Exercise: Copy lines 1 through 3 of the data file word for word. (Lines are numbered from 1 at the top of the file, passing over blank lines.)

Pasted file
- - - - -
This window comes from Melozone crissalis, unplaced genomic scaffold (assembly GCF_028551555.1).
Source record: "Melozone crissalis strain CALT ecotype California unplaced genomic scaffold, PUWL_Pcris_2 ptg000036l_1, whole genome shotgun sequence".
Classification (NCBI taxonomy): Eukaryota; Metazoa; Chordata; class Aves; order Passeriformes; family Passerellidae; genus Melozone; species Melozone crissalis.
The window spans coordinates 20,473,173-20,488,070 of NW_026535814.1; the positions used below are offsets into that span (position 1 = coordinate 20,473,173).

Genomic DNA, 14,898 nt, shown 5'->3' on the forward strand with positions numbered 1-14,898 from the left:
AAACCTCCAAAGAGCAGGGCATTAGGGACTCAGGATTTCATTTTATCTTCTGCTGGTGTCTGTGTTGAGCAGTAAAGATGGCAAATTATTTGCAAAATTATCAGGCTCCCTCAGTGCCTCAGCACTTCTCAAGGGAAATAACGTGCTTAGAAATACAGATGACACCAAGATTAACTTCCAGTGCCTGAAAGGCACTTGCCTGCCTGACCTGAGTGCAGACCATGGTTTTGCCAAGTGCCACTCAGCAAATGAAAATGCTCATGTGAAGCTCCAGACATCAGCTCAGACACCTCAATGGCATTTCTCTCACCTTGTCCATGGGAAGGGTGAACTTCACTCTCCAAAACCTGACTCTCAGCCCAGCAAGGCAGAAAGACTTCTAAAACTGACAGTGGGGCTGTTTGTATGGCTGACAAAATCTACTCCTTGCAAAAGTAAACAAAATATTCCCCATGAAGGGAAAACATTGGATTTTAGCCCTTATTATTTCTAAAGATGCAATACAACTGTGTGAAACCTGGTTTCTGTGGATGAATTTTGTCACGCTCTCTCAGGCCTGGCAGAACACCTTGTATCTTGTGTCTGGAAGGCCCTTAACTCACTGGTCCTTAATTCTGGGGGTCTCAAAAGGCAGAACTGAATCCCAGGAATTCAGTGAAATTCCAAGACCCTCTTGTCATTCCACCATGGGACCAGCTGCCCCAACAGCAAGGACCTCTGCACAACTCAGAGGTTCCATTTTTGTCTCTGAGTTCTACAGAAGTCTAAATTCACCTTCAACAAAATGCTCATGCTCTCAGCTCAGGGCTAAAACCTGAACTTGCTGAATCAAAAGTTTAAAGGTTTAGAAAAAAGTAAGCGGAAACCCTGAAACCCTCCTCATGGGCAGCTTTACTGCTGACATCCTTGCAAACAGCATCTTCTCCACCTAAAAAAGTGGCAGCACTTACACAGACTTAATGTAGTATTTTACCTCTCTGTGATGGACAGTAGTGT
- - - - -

This window comes from Melozone crissalis, unplaced genomic scaffold (assembly GCF_028551555.1).
Source record: "Melozone crissalis strain CALT ecotype California unplaced genomic scaffold, PUWL_Pcris_2 ptg000036l_1, whole genome shotgun sequence".
Classification (NCBI taxonomy): Eukaryota; Metazoa; Chordata; class Aves; order Passeriformes; family Passerellidae; genus Melozone; species Melozone crissalis.